How to Identify Deciduous Trees by Their Leaf

Close-up of maple tree with fall color, Hiawatha National Forest, Upper Peninsula, Michigan, USA
Danita Delimont / Getty Images

Whether you're on a walk in the woods or a park or wondering what kind of trees you have in your own yard, leaves provide major clues to their identity. Deciduous trees, also called broadleaf, like oaks, maples, and elms shed their leaves in the fall and sprout beautiful new green ones every spring. A forest is home to dozens of tree families, and that means there are many leaf structures and shapes that differentiate them.

The first difference in leaves is the structure. All leaves fall into two categories: simple or compound leaf structure. The second clue to look for is whether the leaves are opposite or alternate. Then look for whether the leaves are fan-shaped, deeply lobed or toothed. When you narrow down your leaves this far, you can move onto issues beyond leaves, such as when the tree flowers and what the flowers look like, along with the characteristics of the bark and the size and shape of the tree. 

To identify a particular tree, check all the main aspects of the leaf so that you can narrow it down to a few choices and then research other parts of the tree that hold the remaining clues.

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Simple Leaves

Green Leaf on White Background
Lauren Burke/ Photographer's Choice RF/ Getty Images

A simple tree leaf has one blade attached to the stalk. Examples: Maple, Sycamore, Sweet Gum, and Tulip.

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Compound Leaves

Compound leaf
A compound leaf. ByMPhotos / Getty Images

In a compound leaf, the leaf has leaflets that are attached to the middle vein but have their own stalks. Examples: Hickory, Walnut, Ash, Pecan, and Locust.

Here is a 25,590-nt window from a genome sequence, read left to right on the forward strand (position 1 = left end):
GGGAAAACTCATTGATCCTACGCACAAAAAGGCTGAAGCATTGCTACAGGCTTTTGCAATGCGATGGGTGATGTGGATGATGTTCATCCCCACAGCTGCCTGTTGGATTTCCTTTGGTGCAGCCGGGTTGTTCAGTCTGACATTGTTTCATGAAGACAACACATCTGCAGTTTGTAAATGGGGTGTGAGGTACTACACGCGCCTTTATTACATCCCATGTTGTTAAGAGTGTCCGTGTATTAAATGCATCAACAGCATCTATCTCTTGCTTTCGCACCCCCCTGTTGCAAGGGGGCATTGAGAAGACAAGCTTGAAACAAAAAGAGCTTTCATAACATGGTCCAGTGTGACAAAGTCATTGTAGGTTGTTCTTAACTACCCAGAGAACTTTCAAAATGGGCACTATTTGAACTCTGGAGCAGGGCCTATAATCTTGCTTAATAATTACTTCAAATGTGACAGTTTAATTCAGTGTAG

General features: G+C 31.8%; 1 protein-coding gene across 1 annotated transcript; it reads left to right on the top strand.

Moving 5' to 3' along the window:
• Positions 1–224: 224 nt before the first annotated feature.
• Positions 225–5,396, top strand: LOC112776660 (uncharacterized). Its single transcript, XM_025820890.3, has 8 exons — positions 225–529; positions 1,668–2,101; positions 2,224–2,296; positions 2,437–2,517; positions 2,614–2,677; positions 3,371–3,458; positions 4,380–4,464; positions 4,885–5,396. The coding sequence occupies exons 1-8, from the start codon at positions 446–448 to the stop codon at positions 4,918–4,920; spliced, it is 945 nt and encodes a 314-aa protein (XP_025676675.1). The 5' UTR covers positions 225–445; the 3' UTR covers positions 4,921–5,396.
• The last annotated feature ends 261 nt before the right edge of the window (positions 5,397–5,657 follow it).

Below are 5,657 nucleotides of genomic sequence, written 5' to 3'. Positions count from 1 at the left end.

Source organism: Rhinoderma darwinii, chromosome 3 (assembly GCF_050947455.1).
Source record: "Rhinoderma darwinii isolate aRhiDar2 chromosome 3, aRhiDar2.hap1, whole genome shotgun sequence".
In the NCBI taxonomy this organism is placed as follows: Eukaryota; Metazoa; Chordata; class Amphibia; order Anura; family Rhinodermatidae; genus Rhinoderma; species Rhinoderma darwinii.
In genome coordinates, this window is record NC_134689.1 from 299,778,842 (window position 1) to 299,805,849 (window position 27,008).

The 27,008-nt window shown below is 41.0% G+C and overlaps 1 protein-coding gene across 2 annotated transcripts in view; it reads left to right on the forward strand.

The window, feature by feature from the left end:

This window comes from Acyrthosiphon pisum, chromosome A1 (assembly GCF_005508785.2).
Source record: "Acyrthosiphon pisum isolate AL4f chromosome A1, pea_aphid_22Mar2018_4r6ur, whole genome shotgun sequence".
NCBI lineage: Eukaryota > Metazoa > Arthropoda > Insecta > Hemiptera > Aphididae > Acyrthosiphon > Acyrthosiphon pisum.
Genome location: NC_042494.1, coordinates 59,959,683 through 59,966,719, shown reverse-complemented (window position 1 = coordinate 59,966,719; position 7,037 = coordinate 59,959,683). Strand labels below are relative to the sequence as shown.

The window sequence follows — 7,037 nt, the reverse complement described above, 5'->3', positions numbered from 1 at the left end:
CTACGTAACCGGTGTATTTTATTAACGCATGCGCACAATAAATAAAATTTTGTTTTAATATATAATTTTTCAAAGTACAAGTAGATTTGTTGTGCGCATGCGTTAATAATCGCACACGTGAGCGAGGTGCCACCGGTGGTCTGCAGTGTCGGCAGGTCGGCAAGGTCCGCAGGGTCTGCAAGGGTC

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Opposite Leaves

Fraxinus americana: White Ash young leaves
Virens (Latin for greening)/Flickr/CC BY 2.0

Opposite leaves are just what it sounds like: the leaflets, whether simple or compound, are across from each other on the same leaf twig. Examples: Ash, Maple, and Olive.

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Deeply Toothed or Lobed

Sugar maple leaves in spring
Sugar maple leaves. Image by treegrow under a Flickr Creative Commons Attribution License

Deeply lobed leaves are easy to recognize, with their obvious protrusions. Toothed leaves look like they are serrated, as opposed to having smooth margins, or edges.

Lobed: Maple and Oak.

Toothed: Elm, Chestnut, and Mulberry.

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English Walnut tree
English walnut leaves. Image by ahenobarbus under a Flickr Creative Commons Attribution License

If compound leaves are alternate in form, they are called pinnate, and they often look like a feather. There are three types of pinnately alternate leaves: Odd, which means there is an odd number of leaflets, with one at the top of the twig; twice pinnate, which means the leaflets are themselves divided into leaflets; and even, which means there are an even number of leaflets on the twig.

Examples: Hickory, Walnut, and Locust.

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Alternate Leaves

 Alternate leaves do not sit directly across from each other on the twig but rather are in between each other on opposite sides of the twig; they alternate.

Examples: Hawthorn, Sycamore, Oak, Sassafras, Mulberry, and Dogwood.

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If compound leaves are opposite in form, they are called palmately compound, with the shape of the palm of the hand or like a fan.

Examples: Maple and Horse Chestnut.